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Oil companies are asking Permian Basin residents to get vaccinated for COVID-19 to help defend the industry from the deadly disease

Through the Permian Strategic Partnership, some of the largest oil companies in Texas are encouraging Permian residents to get vaxxed — not only to protect themselves from the coronavirus but to help protect the West Texas oil industry.

By Mitch Borden

The Permian Strategic Partnership was formed by some of the largest energy companies operating in the West Texas-Southeast New Mexico oil fields to address quality of life issues in the region. Now that coalition of 16 companies, which includes names like Chevron, Schlumberger and ConocoPhillips, are trying to convince tens of thousands of people in the Permian Basin to get vaccinated for COVID-19.

The companies are motivated by public health concerns that have been commonly espoused by health officials, but also worry if a majority of Permian residents do not get their shots the oil industry could be affected.

Permian Vaccination Rate Continues to Stagnates

Across the Permian Basin, vaccination rates have by and large plateaued far behind state and national averages, according to the Permian Strategic Partnership’s CEO and President Tracee Bentley. In the Midland-Odessa area, approximately 43% of those eligible are fully vaccinated. 

There was a recent bump in vaccinations earlier this summer and fall when the region was inundated with hospitalizations spurred by the Delta variant. But the majority of people in the region still have refused to get vaccinated. While watching vaccination rates flatline through the summer and fall, Bentley and her partners decided they would begin a messaging campaign to try to convince residents to get their shots.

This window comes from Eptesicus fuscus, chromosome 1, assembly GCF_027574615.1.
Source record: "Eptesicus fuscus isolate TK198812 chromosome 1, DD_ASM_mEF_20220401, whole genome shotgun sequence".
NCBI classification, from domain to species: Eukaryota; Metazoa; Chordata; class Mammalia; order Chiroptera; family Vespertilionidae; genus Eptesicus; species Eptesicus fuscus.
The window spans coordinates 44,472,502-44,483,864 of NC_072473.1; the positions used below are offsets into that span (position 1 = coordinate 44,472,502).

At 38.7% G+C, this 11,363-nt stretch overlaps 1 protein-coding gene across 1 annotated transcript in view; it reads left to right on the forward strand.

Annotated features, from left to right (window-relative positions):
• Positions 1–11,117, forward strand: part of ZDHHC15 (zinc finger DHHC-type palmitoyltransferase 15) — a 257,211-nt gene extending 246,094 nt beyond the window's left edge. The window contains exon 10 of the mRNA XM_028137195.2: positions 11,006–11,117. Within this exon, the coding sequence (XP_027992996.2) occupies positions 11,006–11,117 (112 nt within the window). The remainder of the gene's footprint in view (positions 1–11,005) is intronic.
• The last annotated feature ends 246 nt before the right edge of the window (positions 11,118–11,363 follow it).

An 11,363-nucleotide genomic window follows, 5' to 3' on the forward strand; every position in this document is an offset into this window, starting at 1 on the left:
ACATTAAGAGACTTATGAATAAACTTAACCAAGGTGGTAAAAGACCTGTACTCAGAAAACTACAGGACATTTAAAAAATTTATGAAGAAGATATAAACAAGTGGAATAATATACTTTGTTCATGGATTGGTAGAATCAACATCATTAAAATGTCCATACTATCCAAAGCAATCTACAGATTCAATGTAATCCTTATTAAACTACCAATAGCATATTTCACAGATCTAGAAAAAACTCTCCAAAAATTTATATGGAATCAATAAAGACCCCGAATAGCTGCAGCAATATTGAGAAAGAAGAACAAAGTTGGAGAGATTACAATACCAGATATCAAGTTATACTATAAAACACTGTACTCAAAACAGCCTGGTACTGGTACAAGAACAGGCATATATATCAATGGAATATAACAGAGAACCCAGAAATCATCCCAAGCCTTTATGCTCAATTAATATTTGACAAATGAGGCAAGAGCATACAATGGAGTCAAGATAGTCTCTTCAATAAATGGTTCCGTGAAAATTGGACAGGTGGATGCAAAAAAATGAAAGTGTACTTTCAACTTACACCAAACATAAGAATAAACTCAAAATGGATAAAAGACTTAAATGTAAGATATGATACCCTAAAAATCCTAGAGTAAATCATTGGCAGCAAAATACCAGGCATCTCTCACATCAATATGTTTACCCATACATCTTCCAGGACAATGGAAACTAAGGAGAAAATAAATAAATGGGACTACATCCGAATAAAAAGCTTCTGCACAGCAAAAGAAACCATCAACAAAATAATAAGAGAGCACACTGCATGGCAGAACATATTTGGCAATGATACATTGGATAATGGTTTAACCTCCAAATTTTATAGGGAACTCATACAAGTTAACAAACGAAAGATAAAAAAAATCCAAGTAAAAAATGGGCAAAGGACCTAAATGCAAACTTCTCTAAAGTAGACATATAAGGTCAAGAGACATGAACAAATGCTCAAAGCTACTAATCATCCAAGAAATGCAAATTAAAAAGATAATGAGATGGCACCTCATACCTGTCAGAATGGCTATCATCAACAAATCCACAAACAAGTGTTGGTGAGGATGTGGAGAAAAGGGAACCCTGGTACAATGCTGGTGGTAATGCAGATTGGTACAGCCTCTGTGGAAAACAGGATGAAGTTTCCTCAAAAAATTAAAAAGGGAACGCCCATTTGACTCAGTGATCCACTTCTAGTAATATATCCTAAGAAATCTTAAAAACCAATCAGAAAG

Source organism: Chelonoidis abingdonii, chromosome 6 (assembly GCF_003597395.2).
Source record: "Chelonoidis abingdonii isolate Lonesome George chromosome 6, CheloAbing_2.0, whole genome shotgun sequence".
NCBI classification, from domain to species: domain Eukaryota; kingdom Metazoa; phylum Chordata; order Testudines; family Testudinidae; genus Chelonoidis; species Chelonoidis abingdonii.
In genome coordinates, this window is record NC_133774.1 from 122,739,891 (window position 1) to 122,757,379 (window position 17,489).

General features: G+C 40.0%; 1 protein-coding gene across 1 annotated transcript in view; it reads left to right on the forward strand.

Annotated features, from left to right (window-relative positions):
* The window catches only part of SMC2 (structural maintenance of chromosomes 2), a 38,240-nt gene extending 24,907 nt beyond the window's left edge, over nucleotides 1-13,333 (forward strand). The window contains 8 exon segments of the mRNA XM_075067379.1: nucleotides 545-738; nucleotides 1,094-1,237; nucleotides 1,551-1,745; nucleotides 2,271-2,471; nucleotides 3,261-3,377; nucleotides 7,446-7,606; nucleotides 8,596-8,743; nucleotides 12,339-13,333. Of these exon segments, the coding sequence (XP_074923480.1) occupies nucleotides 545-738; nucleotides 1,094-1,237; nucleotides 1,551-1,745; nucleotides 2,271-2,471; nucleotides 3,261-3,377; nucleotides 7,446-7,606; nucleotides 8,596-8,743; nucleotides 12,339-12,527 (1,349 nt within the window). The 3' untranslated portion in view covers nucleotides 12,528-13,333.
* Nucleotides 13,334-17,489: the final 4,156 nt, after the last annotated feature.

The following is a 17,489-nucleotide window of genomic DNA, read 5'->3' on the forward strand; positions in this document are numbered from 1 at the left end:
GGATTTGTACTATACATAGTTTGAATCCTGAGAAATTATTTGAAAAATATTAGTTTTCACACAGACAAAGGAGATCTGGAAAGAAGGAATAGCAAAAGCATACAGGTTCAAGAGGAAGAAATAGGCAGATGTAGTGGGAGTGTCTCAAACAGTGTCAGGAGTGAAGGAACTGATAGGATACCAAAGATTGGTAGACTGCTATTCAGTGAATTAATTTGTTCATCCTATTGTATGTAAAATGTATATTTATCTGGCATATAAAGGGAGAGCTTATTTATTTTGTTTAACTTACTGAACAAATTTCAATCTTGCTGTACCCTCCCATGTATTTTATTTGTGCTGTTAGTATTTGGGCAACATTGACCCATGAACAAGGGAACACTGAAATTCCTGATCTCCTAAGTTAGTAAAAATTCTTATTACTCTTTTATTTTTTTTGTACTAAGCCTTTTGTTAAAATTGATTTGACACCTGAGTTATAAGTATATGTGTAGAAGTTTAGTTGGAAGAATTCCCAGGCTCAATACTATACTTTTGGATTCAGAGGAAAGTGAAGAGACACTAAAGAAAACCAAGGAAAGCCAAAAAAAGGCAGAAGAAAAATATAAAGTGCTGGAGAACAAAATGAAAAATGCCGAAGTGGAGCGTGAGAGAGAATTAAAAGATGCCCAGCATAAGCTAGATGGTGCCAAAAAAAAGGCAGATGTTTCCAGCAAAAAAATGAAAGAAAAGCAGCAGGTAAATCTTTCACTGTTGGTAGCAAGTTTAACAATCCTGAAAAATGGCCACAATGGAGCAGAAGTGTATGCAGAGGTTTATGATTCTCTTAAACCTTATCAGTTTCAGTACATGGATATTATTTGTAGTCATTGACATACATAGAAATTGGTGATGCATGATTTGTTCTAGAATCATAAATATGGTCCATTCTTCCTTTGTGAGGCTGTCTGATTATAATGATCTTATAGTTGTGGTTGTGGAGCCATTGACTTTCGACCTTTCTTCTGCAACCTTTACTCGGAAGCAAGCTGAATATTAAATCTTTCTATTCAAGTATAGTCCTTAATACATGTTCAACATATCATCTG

"Honestly, our biggest concern is that we're not going to have a healthy workforce to do what we do best,” Bentley said. “You realize the 16 largest employers in the Permian, their number one goal every day they get up is to make sure their employees are safe and that they are healthy. And COVID-19 is the largest risk to that top priority.”

A Recent Bust Looms Over Economic Recovery

Last year during the economic downturn caused by the coronavirus pandemic, the oil industry faced a historic bust as oil prices dramatically fell and briefly went negative. Drilling rigs were stacked, the West Texas oil patch went quiet as thousands were laid off.

Now though, oil demand is rebounding which is contributing to why gas prices recently have been so high. For months, oil prices have fluctuated but mostly sat around $70 a barrel. Bentley however worries that a largely unvaccinated population and variants like Delta and Omicron could reverse or stymie the recovery the Permian Basin is currently undergoing.

“This isn’t a feel-good thing, this literally is life or death and this literally could be the difference about being able to keep producing the energy that we need and all the jobs associated with it,” She said. “Number one is health and safety, but number two this could if we're not careful this could become a very significant economic issue.”

Bentley believes that some of the biggest players in the oil industry standing up and asking people to get vaccinated may reach some populations that health officials have so far failed to convince.

No Incentives — Just The Message

Permian Strategic Partnership started its messaging campaign at the end of November and plans to continue it throughout 2022. The organization is investing over one million dollars into the initiative that will span billboards, print, television and digital ads as well.

Bentley said her organization is shying away from financial incentives due to her partners and other organizations finding them not very effective. The hope is that this messaging campaign will help boost the region’s vaccination rate among eligible residents to over 70%. But according to Bentley, the campaign will be a success if it saves one life.

Mitch Borden is Permian Basin Reporter & Producer at Marfa Public Radio.